On Monday, August 23, the largest allocation of Special Drawing Rights (SDR) among the member countries of the International Monetary Fund (IMF) came into force—456 billion SDR, equivalent to $650 billion. The Fund's Board of Governors approved it in early August.
Proposals to issue SDRs in the amount of at least $500 billion were first made in the spring of 2020 at the peak of the first wave of the COVID-19 pandemic. IMF Managing Director Kristalina Georgieva called the distribution "a shot in the arm for the global economy at a time of unprecedented crisis." The allocation of funds should help countries recover from the pandemic by increasing the liquidity of international reserves.
What is SDR
Special drawing rights (SDR) are an artificial means for payment settlements of the IMF, it does not have a physical form. The SDR rate is determined daily based on a basket of five currencies: US dollar, euro, yen, British pound, and yuan.
Currently, there are 204 billion SDRs in circulation (approximately $290 billion), now there will be 660 billion. The previous time the IMF issued SDRs worth $250 billion in 2009 to help the world economy cope with the consequences of the global financial crisis.
Additional issue of SDR is distributed in proportion to the quotas of countries in the IMF. The USA now has the largest quota—17.4%. Ukraine has 0.42%, so it will get about 1.92 billion SDR, or $2.7 billion at the current exchange rate.
Unlike the IMF loan programs, the SDR allocation does not imply conditions and obligations, that is, they are allocated just like that. But this is not "real" money, so their use is limited.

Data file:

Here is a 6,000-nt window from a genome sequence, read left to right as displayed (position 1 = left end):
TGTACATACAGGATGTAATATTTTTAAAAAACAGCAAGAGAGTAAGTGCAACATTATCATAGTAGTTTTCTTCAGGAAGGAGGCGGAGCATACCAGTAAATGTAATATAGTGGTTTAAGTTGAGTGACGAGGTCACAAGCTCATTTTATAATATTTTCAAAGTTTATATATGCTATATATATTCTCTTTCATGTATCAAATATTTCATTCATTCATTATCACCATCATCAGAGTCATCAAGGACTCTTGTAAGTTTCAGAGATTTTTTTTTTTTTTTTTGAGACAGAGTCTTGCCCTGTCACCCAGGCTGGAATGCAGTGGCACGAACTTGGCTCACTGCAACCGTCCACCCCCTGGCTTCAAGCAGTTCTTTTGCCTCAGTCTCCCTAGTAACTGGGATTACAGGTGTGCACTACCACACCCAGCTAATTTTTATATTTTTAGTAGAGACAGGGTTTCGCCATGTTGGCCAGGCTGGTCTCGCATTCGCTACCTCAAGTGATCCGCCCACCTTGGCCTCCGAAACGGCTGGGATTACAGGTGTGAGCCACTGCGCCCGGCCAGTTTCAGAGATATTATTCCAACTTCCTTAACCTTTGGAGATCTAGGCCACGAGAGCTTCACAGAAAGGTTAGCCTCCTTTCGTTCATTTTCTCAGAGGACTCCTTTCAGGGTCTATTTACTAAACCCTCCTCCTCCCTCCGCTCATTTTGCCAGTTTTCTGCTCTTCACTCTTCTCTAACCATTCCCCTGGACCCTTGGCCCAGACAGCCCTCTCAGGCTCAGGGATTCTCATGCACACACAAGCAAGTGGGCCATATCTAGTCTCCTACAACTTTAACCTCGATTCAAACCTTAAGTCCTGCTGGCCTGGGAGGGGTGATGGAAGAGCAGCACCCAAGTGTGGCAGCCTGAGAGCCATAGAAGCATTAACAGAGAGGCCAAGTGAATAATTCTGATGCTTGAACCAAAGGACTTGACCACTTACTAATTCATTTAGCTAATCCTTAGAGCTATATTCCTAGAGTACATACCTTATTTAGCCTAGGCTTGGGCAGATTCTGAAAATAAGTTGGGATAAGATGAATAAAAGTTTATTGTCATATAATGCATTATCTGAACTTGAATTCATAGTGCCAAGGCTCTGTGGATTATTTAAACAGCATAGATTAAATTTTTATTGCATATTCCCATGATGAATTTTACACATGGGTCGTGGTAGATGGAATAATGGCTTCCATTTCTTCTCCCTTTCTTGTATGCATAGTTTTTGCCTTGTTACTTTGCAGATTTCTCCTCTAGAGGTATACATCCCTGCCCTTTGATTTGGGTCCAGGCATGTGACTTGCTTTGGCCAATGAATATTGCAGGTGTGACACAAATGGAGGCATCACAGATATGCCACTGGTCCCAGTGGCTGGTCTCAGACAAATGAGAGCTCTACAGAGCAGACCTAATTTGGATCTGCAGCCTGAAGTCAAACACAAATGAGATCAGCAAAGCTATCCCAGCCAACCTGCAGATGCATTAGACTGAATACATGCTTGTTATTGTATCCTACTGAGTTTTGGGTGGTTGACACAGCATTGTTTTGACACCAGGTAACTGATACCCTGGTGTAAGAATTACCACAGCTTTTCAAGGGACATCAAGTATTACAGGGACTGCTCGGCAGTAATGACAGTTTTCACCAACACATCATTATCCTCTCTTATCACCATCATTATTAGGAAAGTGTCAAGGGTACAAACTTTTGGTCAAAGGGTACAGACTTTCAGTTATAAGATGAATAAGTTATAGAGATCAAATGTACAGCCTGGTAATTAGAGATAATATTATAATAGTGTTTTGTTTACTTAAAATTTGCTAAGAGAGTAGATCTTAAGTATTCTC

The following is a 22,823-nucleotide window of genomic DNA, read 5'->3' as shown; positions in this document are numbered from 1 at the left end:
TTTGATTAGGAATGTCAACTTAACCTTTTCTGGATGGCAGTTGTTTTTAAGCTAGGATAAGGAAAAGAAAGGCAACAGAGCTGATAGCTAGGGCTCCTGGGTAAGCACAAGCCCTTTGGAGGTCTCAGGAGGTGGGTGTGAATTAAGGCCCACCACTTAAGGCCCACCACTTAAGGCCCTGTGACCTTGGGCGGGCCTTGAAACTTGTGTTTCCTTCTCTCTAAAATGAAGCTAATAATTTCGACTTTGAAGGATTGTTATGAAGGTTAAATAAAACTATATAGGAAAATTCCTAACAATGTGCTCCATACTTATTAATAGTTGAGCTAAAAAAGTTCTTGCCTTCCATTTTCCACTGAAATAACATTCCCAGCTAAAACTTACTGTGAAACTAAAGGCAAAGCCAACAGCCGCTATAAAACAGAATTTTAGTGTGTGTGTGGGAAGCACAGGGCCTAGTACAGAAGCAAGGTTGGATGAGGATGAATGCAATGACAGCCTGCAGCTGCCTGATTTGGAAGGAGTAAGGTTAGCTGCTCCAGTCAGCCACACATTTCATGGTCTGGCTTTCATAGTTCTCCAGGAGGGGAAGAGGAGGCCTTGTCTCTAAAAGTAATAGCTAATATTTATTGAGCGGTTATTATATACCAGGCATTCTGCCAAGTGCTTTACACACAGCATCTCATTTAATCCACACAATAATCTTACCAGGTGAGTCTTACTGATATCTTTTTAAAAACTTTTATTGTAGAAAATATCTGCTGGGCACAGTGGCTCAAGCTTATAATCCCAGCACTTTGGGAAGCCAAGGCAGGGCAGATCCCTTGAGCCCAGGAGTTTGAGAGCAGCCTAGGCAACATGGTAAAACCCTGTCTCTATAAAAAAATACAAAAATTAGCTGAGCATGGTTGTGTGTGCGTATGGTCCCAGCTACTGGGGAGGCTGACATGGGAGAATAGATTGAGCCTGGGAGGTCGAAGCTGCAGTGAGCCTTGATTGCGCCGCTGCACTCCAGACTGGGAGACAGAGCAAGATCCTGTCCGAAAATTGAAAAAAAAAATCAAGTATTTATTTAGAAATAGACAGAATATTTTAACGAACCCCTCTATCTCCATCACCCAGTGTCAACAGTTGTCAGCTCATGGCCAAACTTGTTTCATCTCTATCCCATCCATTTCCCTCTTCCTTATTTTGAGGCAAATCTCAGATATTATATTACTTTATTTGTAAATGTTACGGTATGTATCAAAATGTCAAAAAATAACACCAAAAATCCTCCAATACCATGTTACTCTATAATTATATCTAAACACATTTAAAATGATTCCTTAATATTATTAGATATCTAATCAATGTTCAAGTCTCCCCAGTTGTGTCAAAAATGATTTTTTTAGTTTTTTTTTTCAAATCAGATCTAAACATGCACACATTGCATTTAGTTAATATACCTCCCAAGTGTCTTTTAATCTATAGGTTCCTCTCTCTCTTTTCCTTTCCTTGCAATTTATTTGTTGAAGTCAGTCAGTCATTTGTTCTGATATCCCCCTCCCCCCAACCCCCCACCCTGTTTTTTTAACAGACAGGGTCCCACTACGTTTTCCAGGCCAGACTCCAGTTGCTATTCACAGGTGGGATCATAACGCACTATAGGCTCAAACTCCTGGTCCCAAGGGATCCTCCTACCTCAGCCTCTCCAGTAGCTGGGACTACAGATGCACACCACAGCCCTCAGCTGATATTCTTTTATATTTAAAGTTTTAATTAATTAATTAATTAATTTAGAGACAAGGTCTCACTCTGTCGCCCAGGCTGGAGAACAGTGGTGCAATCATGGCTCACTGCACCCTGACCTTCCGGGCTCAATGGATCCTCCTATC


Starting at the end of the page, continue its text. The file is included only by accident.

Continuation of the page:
How SDR can be used
Since SDRs are not a physical asset, they need to be converted to be used outside of settlement with the IMF.
Member countries have the right to sell and buy SDRs, borrow, lend, pledge, exchange, or receive them in the form of donations.
Countries have several ways to monetize SDR:
- exchange SDR for hard currency: to do this one needs to conclude an agreement with a country that agrees to provide such currency;
- get foreign currency financing under the IMF loan program. In return for financial support, the IMF will require the fulfillment of certain conditions.
Earlier in Ukraine, the Ministry of Finance received financing in hryvnias from the National Bank on the security of SDR.
The Argentine government was considering using the SDR to pay interest on the IMF loan.
Additionally. In April, the IMF predicted that in 2021 GDP growth in Ukraine will amount to 4%, slowing down to 3.4% in 2022 after falling by 4% at the end of last year. At the same time, the Fund predicts that the growth of the world economy in 2021 will be 6% (in the January forecast, the IMF estimated growth at 5.5%, and in October last year—at 5.2%).
In a July report, the IMF noted a faster but uneven recovery in the global economy and reaffirmed its preliminary forecast for global economic growth.